The table below provides information on how much of the £200 million was allocated to each highway authority in Metropolitan Boroughs. Each authority has published a statement on its website stating how this additional funding has or is due to be spent.
|Metropolitan Authority||Share of £200 million Allocation|
The Parliamentary Under-Secretary of State for Schools (Lord Hill of Oareford): The School Food Trust has carried out research into the impact of breakfast clubs and school lunches on the ability of pupils to concentrate and learn. The trust's research shows that children are more focused in the afternoon after a good lunch, while smaller studies comparing exam results at schools with breakfast clubs to those at schools without found pupils achieved better results
13 Dec 2011 : Column WA255
The Parliamentary Under-Secretary of State for Schools (Lord Hill of Oareford): We will be announcing our initial proposals for the national curriculum shortly, following which there will be full public consultation before final decisions are made.
To ask Her Majesty's Government what discussions they have had or intend to have with Somaliland stakeholders on the expenditure of forty per cent of the £250 million of aid provided by the United Kingdom and allocated to the Somali region for 2011-15 on projects in Somaliland.[HL13997]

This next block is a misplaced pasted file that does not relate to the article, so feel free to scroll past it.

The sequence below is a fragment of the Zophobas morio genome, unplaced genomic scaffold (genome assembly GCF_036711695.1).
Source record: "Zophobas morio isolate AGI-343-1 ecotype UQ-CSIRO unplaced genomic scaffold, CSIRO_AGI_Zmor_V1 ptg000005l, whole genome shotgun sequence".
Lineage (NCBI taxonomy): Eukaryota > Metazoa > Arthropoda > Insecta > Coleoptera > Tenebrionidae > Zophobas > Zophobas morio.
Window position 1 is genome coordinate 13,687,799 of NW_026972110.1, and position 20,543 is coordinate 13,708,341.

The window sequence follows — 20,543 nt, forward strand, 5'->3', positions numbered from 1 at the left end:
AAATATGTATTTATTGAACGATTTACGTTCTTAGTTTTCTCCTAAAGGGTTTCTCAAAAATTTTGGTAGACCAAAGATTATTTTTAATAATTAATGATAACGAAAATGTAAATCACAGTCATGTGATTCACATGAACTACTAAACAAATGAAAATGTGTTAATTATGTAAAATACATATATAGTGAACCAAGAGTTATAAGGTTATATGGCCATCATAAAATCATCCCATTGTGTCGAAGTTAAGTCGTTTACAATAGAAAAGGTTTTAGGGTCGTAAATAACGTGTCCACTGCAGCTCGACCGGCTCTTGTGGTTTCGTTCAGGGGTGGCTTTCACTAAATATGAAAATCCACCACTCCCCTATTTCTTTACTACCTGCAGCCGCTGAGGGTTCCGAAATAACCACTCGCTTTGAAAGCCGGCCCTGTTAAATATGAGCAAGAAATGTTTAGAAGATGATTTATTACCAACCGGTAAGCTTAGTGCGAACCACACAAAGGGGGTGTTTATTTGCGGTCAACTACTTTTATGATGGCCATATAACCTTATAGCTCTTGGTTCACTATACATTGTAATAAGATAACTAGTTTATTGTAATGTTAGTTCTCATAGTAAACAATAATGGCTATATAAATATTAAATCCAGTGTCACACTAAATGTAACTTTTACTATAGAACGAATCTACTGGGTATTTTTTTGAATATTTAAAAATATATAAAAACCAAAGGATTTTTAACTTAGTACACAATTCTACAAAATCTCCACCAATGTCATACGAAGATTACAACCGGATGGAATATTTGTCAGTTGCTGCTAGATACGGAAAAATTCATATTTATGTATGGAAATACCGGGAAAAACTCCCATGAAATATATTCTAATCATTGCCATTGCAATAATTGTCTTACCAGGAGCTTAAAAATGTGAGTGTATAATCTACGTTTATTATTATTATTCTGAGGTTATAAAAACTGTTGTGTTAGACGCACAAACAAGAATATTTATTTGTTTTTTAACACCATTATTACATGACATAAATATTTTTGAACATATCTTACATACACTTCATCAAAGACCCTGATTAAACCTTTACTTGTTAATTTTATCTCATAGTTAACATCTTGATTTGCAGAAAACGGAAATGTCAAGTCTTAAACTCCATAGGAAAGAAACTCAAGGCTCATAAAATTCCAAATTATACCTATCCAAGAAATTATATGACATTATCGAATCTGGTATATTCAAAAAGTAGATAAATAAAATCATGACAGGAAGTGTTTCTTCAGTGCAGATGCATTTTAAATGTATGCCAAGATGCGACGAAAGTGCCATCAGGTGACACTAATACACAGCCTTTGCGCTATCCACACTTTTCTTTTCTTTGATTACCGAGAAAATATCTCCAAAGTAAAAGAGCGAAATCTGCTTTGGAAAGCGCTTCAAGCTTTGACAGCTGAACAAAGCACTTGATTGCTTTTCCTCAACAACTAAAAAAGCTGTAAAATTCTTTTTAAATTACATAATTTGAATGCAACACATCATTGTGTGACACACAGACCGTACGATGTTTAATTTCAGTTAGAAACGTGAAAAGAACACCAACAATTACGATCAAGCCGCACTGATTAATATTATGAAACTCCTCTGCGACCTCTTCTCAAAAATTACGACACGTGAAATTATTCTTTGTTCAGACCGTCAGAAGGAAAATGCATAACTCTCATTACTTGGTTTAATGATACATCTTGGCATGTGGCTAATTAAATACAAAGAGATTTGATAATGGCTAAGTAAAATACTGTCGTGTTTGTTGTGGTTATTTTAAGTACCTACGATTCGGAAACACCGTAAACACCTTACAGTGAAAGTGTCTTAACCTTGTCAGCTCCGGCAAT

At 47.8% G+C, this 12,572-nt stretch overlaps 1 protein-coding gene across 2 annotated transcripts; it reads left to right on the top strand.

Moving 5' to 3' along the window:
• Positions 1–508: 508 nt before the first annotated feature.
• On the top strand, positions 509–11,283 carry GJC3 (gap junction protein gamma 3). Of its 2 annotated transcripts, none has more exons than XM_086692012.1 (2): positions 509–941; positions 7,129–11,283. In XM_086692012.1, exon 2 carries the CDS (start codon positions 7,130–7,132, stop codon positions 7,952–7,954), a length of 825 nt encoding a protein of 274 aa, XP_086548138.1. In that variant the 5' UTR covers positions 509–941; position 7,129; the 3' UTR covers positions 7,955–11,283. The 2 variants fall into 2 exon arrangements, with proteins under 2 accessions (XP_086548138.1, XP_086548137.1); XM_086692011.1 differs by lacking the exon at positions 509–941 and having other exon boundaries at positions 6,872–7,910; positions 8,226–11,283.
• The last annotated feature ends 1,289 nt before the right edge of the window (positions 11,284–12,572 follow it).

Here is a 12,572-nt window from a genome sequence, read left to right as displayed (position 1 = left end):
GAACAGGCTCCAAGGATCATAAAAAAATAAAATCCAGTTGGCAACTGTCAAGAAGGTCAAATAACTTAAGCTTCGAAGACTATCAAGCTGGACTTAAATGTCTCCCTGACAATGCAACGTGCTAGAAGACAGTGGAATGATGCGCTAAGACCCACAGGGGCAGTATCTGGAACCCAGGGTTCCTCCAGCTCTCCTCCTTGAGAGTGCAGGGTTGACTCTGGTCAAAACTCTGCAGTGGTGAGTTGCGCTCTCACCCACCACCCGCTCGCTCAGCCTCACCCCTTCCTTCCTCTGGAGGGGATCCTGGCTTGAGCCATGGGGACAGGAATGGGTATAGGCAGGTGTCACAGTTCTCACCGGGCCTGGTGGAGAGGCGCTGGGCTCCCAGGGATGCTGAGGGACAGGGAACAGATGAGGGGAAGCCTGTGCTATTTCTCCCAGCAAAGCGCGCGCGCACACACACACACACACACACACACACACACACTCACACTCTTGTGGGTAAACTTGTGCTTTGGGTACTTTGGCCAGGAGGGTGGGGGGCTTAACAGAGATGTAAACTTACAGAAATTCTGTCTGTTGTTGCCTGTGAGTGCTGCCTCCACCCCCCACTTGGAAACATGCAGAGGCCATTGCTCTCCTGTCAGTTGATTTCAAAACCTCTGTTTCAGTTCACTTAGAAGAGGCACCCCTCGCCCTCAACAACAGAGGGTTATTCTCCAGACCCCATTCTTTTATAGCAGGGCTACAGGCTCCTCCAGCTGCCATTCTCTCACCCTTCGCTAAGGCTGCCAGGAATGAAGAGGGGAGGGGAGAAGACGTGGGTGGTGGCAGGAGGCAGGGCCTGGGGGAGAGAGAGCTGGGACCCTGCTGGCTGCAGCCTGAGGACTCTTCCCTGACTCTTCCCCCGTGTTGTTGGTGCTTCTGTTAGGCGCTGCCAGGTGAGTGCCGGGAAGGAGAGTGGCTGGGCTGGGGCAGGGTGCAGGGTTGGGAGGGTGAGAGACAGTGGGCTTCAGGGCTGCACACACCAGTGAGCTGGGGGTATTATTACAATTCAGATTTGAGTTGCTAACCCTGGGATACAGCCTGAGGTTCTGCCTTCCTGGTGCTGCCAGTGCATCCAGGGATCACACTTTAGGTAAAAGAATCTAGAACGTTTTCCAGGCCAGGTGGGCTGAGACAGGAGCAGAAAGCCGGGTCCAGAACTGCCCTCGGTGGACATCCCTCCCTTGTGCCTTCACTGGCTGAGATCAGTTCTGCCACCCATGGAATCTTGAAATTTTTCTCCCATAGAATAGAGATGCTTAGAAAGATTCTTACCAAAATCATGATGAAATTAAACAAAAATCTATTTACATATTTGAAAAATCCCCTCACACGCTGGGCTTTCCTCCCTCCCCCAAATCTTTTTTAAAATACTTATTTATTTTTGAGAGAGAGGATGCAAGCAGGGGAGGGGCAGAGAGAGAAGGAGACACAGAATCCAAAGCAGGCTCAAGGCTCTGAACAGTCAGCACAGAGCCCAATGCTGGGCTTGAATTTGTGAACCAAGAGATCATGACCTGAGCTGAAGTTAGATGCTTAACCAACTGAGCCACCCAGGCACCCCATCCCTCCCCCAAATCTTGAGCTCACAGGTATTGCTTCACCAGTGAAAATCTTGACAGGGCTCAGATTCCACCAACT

Baroness Northover: The Secretary of State for International Development (right honourable Andrew Mitchell) discussed with President Silanyo of Somaliland the UK's spending plans for the region during a visit to Hargeisa in January 2011.
UK government officials and implementing partners are in regular contact with the Somaliland authorities on specific spending plans in our main areas of development assistance (ie health, governance, wealth creation and humanitarian).
To ask Her Majesty's Government whether they will make representations to the Government of Sudan concerning reports of the arrest and treatment of civilians from Blue Nile State, including the poet Mr Abdel-Monim Rahma.[HL13868]